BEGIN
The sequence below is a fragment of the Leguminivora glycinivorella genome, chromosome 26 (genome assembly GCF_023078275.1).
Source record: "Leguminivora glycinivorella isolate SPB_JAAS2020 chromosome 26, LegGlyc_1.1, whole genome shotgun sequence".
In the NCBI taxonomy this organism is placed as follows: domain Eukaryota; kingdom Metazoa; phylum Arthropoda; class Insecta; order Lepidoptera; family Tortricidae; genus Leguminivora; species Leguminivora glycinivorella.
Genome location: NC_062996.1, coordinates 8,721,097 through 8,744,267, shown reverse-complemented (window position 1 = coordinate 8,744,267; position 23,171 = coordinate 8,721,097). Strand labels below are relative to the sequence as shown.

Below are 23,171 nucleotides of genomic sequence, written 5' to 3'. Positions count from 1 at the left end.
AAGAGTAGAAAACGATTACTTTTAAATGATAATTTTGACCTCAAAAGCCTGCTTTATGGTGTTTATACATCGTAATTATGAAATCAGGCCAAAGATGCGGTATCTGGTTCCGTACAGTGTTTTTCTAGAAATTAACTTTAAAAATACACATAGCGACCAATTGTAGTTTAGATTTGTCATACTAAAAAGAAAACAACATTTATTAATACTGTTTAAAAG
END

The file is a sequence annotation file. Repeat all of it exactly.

The sequence below is a fragment of the Leguminivora glycinivorella genome, chromosome 26 (genome assembly GCF_023078275.1).
Source record: "Leguminivora glycinivorella isolate SPB_JAAS2020 chromosome 26, LegGlyc_1.1, whole genome shotgun sequence".
In the NCBI taxonomy this organism is placed as follows: domain Eukaryota; kingdom Metazoa; phylum Arthropoda; class Insecta; order Lepidoptera; family Tortricidae; genus Leguminivora; species Leguminivora glycinivorella.
Genome location: NC_062996.1, coordinates 8,721,097 through 8,744,267, shown reverse-complemented (window position 1 = coordinate 8,744,267; position 23,171 = coordinate 8,721,097). Strand labels below are relative to the sequence as shown.

Below are 23,171 nucleotides of genomic sequence, written 5' to 3'. Positions count from 1 at the left end.
AAGAGTAGAAAACGATTACTTTTAAATGATAATTTTGACCTCAAAAGCCTGCTTTATGGTGTTTATACATCGTAATTATGAAATCAGGCCAAAGATGCGGTATCTGGTTCCGTACAGTGTTTTTCTAGAAATTAACTTTAAAAATACACATAGCGACCAATTGTAGTTTAGATTTGTCATACTAAAAAGAAAACAACATTTATTAATACTGTTTAAAAG